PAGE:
Saturday, July 23, 2011
Cast of Characters
I'm one of those people that "forges on" when things get difficult. I don't want to talk about it, I don't want to deal with my losses, I don't want a hug. When I need to talk about some ache that feels too big, I just want to put my arms around my dog and press my face into his fur.
I've lost dogs before. I got a little terrier mix from a shelter when I was 20, and I held her when I was about 30 as they put her to sleep. I lost one to a divorce, and found out later she was dropped at a shelter (rather than given back to me.) I lost the best companion off my childhood, a vicious Dobie-GSD-something-huge mix named Nibbles (not kidding) who passed away when I was in college.
And still, those were Before.
I've always liked dogs. What's not to like? They listen as if you're brilliant, they love everything you feed to them, they think you're a genius, they care when no one else does.
And then I met Drive. And just like that, dogs ascended in my view. I understood "dog people." I became one of them. There can never be another Drive, I know that, but never again in my life will I be without a dog. Actually, just the idea of having only one dog seems a little strange, but that's a matter of finance rather than preference for me. When I think of my future, of the "lifestyle" track I want to be on, there's dogs everywhere in my imagination. When I answer the question of a hypothetical lottery win, I get teary-eyed thinking of all the puppies! With a million dollars I could save so many puppies...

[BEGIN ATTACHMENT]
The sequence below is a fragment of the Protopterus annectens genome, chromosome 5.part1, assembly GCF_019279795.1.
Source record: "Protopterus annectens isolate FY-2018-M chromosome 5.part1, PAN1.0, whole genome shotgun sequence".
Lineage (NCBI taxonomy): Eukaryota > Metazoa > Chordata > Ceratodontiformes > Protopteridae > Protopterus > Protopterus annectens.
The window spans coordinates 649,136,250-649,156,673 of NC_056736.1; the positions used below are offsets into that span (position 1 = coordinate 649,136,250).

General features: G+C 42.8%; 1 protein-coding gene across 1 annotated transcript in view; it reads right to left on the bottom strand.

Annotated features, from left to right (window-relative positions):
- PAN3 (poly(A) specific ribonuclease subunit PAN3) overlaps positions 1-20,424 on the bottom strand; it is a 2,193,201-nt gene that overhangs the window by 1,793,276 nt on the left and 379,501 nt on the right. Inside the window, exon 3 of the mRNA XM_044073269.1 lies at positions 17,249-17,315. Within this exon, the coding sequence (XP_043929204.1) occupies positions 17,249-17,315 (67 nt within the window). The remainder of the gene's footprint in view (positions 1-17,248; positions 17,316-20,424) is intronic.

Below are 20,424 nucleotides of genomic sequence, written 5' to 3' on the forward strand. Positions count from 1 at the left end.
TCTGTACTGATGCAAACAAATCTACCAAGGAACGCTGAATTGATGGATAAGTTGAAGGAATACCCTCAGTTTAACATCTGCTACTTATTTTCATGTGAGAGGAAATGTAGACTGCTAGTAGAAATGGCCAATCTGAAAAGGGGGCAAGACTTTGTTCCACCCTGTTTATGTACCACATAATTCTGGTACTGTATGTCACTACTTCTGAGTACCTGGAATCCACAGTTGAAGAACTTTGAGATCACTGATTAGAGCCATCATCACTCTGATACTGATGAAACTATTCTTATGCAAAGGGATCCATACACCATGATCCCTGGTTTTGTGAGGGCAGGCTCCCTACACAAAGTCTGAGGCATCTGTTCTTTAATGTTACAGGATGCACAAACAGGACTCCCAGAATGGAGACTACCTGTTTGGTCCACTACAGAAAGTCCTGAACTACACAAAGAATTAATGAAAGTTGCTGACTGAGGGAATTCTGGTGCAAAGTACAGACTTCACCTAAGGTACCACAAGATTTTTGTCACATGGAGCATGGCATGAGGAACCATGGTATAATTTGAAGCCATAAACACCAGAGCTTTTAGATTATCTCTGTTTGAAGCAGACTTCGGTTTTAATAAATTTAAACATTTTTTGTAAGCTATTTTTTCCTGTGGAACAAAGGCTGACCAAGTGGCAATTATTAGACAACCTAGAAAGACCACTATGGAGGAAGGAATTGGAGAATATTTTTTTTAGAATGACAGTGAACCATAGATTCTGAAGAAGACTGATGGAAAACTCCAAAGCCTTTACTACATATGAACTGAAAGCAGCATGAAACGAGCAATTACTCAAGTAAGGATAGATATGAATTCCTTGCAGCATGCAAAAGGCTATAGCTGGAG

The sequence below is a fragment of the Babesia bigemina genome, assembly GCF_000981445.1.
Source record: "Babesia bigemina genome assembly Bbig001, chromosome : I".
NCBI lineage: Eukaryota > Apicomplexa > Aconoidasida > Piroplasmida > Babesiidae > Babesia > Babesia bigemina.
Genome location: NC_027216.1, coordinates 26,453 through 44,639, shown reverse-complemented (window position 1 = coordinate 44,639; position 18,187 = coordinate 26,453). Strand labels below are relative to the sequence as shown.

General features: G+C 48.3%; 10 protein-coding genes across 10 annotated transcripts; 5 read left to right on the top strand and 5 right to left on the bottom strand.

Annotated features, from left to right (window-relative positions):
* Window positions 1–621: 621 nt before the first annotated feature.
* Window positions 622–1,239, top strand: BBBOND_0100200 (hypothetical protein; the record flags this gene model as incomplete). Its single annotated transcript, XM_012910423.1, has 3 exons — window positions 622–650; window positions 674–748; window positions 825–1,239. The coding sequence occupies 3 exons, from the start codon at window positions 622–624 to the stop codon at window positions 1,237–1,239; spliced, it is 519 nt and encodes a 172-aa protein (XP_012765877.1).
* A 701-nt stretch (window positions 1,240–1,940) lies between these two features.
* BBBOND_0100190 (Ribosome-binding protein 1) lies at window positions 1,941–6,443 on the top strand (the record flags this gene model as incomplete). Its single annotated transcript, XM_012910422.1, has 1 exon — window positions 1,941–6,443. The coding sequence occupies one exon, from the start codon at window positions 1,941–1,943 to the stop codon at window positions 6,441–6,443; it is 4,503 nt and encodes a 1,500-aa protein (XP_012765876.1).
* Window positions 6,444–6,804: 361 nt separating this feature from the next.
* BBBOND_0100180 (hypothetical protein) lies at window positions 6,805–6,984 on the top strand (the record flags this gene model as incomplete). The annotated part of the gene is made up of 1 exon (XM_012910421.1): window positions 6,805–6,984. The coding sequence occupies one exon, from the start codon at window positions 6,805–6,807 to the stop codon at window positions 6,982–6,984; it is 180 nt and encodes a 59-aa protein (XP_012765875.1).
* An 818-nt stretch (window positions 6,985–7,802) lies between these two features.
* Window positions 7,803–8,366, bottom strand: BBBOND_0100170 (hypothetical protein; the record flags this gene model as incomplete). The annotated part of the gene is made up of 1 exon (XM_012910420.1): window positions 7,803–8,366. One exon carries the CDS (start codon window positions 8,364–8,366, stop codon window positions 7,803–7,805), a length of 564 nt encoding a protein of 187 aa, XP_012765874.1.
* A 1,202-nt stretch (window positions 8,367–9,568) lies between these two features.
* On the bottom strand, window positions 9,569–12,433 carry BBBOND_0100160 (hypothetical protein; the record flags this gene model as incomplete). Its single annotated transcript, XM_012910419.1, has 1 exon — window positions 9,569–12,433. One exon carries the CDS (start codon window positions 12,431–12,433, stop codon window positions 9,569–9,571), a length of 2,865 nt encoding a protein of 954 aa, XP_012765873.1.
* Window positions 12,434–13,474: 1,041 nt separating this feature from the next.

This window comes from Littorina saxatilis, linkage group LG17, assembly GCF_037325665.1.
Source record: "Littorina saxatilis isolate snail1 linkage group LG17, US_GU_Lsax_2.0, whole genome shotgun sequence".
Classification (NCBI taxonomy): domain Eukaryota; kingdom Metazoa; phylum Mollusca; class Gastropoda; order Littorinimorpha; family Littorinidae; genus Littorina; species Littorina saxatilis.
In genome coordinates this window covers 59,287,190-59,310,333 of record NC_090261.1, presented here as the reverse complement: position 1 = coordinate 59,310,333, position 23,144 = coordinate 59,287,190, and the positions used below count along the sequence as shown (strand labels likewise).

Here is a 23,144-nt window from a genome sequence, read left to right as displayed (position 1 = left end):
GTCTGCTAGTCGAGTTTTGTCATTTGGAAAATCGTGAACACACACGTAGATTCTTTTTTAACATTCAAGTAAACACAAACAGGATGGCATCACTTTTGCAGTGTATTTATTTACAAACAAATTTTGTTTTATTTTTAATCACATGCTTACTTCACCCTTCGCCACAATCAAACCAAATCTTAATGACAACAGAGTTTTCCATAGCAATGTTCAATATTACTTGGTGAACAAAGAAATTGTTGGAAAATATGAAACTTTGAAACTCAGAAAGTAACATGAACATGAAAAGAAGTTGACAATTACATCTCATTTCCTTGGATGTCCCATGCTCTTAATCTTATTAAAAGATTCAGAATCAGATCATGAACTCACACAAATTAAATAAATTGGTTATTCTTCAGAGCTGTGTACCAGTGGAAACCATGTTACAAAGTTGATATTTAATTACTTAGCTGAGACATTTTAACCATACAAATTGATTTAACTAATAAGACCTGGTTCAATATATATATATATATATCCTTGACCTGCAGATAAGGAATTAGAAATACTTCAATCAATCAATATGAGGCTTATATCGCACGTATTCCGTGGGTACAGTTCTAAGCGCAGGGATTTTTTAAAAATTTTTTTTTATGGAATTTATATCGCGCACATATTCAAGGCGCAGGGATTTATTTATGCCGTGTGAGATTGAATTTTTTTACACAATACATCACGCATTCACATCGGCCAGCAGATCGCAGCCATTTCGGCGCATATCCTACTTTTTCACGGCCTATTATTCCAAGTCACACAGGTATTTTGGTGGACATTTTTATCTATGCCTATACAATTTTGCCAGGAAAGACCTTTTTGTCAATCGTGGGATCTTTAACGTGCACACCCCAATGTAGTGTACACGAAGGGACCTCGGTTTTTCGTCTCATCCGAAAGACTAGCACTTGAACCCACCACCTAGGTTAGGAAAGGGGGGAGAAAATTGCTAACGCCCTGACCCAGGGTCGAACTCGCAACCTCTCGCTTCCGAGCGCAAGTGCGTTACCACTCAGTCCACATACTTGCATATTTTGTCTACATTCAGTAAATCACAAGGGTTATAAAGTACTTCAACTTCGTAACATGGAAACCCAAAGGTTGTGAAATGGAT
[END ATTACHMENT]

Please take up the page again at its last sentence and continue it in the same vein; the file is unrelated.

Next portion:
lose a pet a couple of months ago. I lost a person. I lost a living soul who took up a big space in my world and now, all these weeks later and after an emotional few days, it's hitting me how much I miss my Bullie.
I'm not even going to put his picture on this post; I linked to it up there with his good-bye post. Even looking at that makes me remember, I was holding him when he passed. I was looking into his eyes when the lights in them faded.
We go to McDonald's, and buy the $1 box of four chicken nuggets. I hand the extra one to my husband.
"What are you doing?"
"That's the extra one. You can eat it."
And about then, I remember that we only have two dogs. That they can just have two damned nuggets apiece and there's no extra anymore.
And then I think of Drive, who is 11. And Lanie, who is 12. And I take a breath and remind myself that I'm strong enough to love this much and then say goodbye.
Bullie was almost 9 when we (accidentally, I'm serious) adopted him. It was a few years for us, that's all. A couple years with an old stripey dog, followed by months of this heavy, pushing grief and a place for him in my heart forever.
It's worth it, because for Bulldozer, it was the rest of his life. He did not die a lonely and unloved dog in a shelter. He didn't spend his remaining time in a kennel waiting for someone to want an old, shy dog that didn't attach quickly or trust easily. He died held by arms that loved him. Someone wept for him, and still does. He died with toys. He died after a thousand wonderful meals and uncountable treats. The rest of his life was warm, loving, interesting, and full of delicious surprises.
It's worth it.